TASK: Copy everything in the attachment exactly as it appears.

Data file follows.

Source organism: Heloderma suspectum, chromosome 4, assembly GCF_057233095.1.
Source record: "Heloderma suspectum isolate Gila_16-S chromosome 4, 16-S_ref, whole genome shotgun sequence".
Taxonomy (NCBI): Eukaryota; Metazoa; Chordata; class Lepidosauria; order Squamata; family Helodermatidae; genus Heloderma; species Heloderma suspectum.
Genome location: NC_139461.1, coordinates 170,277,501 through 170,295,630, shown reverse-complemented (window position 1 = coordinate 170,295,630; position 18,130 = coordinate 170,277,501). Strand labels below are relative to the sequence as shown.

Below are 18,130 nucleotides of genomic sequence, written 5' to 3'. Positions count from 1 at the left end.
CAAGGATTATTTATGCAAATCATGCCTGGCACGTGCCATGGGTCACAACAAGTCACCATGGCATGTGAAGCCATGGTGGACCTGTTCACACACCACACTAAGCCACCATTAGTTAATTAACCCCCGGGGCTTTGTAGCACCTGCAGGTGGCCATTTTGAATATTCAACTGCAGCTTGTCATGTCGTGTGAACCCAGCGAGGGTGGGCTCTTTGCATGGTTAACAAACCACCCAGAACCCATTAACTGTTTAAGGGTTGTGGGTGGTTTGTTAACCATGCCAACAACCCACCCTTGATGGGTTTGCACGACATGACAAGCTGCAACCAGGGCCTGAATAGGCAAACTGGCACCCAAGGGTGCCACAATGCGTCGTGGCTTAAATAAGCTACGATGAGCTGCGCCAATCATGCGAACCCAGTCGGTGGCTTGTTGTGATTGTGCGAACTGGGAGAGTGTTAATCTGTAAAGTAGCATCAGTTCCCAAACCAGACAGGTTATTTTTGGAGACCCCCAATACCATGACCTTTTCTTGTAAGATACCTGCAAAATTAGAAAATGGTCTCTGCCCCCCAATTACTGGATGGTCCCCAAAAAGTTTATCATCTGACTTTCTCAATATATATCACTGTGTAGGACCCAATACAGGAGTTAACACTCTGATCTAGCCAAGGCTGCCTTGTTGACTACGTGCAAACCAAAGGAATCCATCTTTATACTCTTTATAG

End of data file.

Source organism: Heloderma suspectum, chromosome 4, assembly GCF_057233095.1.
Source record: "Heloderma suspectum isolate Gila_16-S chromosome 4, 16-S_ref, whole genome shotgun sequence".
Taxonomy (NCBI): Eukaryota; Metazoa; Chordata; class Lepidosauria; order Squamata; family Helodermatidae; genus Heloderma; species Heloderma suspectum.
Genome location: NC_139461.1, coordinates 170,277,501 through 170,295,630, shown reverse-complemented (window position 1 = coordinate 170,295,630; position 18,130 = coordinate 170,277,501). Strand labels below are relative to the sequence as shown.

Below are 18,130 nucleotides of genomic sequence, written 5' to 3'. Positions count from 1 at the left end.
CAAGGATTATTTATGCAAATCATGCCTGGCACGTGCCATGGGTCACAACAAGTCACCATGGCATGTGAAGCCATGGTGGACCTGTTCACACACCACACTAAGCCACCATTAGTTAATTAACCCCCGGGGCTTTGTAGCACCTGCAGGTGGCCATTTTGAATATTCAACTGCAGCTTGTCATGTCGTGTGAACCCAGCGAGGGTGGGCTCTTTGCATGGTTAACAAACCACCCAGAACCCATTAACTGTTTAAGGGTTGTGGGTGGTTTGTTAACCATGCCAACAACCCACCCTTGATGGGTTTGCACGACATGACAAGCTGCAACCAGGGCCTGAATAGGCAAACTGGCACCCAAGGGTGCCACAATGCGTCGTGGCTTAAATAAGCTACGATGAGCTGCGCCAATCATGCGAACCCAGTCGGTGGCTTGTTGTGATTGTGCGAACTGGGAGAGTGTTAATCTGTAAAGTAGCATCAGTTCCCAAACCAGACAGGTTATTTTTGGAGACCCCCAATACCATGACCTTTTCTTGTAAGATACCTGCAAAATTAGAAAATGGTCTCTGCCCCCCAATTACTGGATGGTCCCCAAAAAGTTTATCATCTGACTTTCTCAATATATATCACTGTGTAGGACCCAATACAGGAGTTAACACTCTGATCTAGCCAAGGCTGCCTTGTTGACTACGTGCAAACCAAAGGAATCCATCTTTATACTCTTTATAG